Air quality in Delhi during the Commonwealth Games

Marrapu, P., Cheng, Y., Beig, G., Sahu, S., Srinivas, R. ORCID: https://orcid.org/0000-0002-6194-5871 and Carmichael, G. R. (2014) Air quality in Delhi during the Commonwealth Games. Atmospheric Chemistry and Physics, 14 (19). pp. 10619-10630. ISSN 1680-7316

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Abstract

Air quality during the Commonwealth Games (CWG, held in Delhi in October 2010) is analyzed using a new air quality forecasting system established for the games. The CWG stimulated enhanced efforts to monitor and model air quality in the region. The air quality of Delhi during the CWG had high levels of particles with mean values of PM2.5 and PM10 at the venues of 111 and 238 μgm-3, respectively. Black carbon (BC) accounted for ∼10% of the PM2.5 mass. It is shown that BC, PM2.5 and PM10 concentrations are well predicted, but with positive biases of ∼25 %. The diurnal variations are also well captured, with both the observations and the modeled values showing nighttime maxima and daytime minima. A new emissions inventory, developed as part of this air quality forecasting initiative, is evaluated by comparing the observed and predicted species-species correlations (i.e., BC : CO; BC :PM2.5; PM2.5 :PM10). Assuming that the observations at these sites are representative and that all the model errors are associated with the emissions, then the modeled concentrations and slopes can be made consistent by scaling the emissions by 0.6 for NOx, 2 for CO, and 0.7 for BC, PM2.5, and PM10. The emission estimates for particles are remarkably good considering the uncertainty in the estimates due to the diverse spread of activities and technologies that take place in Delhi and the rapid rates of change. The contribution of various emission sectors including transportation, power, domestic and industry to surface concentrations are also estimated. Transport, domestic and industrial sectors all make significant contributions to PM levels in Delhi, and the sectoral contributions vary spatially within the city. Ozone levels in Delhi are elevated, with hourly values sometimes exceeding 100 ppb. The continued growth of the transport sector is expected to make ozone pollution a more pressing air pollution problem in Delhi. The sector analysis provides useful inputs into the design of strategies to reduce air pollution levels in Delhi. The contribution for sources outside of Delhi on Delhi air quality range from ∼25% for BC and PM to ∼60% for day time ozone. The significant contributions from non-Delhi sources indicates that in Delhi (as has been show elsewhere) these strategies will also need a more regional perspective.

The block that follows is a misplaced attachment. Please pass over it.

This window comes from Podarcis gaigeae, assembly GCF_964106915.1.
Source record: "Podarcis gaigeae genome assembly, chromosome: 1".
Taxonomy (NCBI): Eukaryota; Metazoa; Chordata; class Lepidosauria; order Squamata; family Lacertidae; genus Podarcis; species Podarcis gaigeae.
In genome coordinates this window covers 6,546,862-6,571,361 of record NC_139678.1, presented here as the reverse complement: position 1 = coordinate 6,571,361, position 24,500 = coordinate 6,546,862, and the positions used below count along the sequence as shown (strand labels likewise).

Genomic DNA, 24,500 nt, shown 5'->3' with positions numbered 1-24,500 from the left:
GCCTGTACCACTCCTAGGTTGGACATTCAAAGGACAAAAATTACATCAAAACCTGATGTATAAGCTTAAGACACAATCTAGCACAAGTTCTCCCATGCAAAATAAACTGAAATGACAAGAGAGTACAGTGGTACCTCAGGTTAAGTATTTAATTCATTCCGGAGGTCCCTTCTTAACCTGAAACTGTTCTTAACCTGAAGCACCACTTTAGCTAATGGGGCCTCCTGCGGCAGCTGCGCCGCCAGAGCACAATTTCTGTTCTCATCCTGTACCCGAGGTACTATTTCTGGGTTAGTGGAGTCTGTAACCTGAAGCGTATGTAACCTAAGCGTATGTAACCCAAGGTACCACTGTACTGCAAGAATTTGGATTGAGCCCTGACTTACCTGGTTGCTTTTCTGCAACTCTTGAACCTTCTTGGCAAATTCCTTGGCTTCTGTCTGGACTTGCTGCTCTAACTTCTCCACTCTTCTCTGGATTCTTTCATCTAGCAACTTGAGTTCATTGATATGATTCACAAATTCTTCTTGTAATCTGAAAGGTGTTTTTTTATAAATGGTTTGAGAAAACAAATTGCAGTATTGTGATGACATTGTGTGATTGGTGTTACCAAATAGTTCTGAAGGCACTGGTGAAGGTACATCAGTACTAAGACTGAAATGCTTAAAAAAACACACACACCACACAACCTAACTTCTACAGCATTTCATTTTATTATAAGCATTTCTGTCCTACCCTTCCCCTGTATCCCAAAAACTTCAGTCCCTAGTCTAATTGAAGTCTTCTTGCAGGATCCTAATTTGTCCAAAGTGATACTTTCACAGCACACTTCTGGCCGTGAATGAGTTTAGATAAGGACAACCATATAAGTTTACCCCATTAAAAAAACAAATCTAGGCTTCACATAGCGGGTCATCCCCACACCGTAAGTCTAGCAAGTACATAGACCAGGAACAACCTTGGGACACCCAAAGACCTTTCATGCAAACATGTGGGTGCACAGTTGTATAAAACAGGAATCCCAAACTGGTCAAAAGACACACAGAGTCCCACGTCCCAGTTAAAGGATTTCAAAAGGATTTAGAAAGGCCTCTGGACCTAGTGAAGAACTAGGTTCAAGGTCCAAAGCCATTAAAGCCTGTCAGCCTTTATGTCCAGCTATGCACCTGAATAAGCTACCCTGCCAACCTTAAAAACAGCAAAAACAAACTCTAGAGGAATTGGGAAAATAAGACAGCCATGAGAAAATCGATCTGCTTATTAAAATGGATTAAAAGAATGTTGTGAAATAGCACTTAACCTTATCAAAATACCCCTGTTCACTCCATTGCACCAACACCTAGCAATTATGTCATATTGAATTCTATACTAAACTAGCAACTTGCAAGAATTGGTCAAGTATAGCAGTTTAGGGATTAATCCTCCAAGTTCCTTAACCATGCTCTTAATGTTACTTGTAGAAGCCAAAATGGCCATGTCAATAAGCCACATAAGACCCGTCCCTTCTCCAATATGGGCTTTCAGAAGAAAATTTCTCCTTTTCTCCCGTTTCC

Item Type: Article
Additional Information: Publisher Copyright: © Author(s) 2014.
Uncontrolled Keywords: atmospheric science,sdg 11 - sustainable cities and communities ,/dk/atira/pure/subjectarea/asjc/1900/1902
Faculty \ School: Faculty of Science > School of Environmental Sciences
Related URLs:
Depositing User: LivePure Connector
Date Deposited: 04 Nov 2022 09:30
Last Modified: 07 Nov 2022 00:50
URI: https://ueaeprints.uea.ac.uk/id/eprint/89588
DOI: 10.5194/acp-14-10619-2014

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